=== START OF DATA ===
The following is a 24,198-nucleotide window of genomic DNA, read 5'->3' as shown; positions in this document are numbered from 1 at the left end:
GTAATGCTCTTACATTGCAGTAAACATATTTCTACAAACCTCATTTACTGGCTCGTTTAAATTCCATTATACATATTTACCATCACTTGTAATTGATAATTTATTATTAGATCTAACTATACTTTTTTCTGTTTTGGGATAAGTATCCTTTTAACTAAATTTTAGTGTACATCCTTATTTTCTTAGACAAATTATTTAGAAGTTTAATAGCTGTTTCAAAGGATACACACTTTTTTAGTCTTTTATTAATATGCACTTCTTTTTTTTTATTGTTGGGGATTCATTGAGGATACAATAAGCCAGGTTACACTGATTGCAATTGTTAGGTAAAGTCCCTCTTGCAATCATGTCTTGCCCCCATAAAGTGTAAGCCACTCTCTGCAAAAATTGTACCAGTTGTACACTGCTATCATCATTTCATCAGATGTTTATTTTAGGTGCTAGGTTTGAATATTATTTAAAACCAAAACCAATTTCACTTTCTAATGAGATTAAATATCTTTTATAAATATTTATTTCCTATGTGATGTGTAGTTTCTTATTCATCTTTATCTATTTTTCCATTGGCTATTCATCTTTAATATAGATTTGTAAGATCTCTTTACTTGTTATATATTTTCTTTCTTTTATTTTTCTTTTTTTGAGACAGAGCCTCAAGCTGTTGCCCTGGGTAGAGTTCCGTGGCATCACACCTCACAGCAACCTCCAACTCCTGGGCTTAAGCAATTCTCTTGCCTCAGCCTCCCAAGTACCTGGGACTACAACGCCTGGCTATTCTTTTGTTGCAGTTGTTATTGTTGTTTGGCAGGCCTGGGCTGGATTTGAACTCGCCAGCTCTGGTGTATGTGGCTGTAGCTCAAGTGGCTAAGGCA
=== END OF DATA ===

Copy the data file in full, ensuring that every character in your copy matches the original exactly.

The following is a 24,198-nucleotide window of genomic DNA, read 5'->3' as shown; positions in this document are numbered from 1 at the left end:
GTAATGCTCTTACATTGCAGTAAACATATTTCTACAAACCTCATTTACTGGCTCGTTTAAATTCCATTATACATATTTACCATCACTTGTAATTGATAATTTATTATTAGATCTAACTATACTTTTTTCTGTTTTGGGATAAGTATCCTTTTAACTAAATTTTAGTGTACATCCTTATTTTCTTAGACAAATTATTTAGAAGTTTAATAGCTGTTTCAAAGGATACACACTTTTTTAGTCTTTTATTAATATGCACTTCTTTTTTTTTATTGTTGGGGATTCATTGAGGATACAATAAGCCAGGTTACACTGATTGCAATTGTTAGGTAAAGTCCCTCTTGCAATCATGTCTTGCCCCCATAAAGTGTAAGCCACTCTCTGCAAAAATTGTACCAGTTGTACACTGCTATCATCATTTCATCAGATGTTTATTTTAGGTGCTAGGTTTGAATATTATTTAAAACCAAAACCAATTTCACTTTCTAATGAGATTAAATATCTTTTATAAATATTTATTTCCTATGTGATGTGTAGTTTCTTATTCATCTTTATCTATTTTTCCATTGGCTATTCATCTTTAATATAGATTTGTAAGATCTCTTTACTTGTTATATATTTTCTTTCTTTTATTTTTCTTTTTTTGAGACAGAGCCTCAAGCTGTTGCCCTGGGTAGAGTTCCGTGGCATCACACCTCACAGCAACCTCCAACTCCTGGGCTTAAGCAATTCTCTTGCCTCAGCCTCCCAAGTACCTGGGACTACAACGCCTGGCTATTCTTTTGTTGCAGTTGTTATTGTTGTTTGGCAGGCCTGGGCTGGATTTGAACTCGCCAGCTCTGGTGTATGTGGCTGTAGCTCAAGTGGCTAAGGCA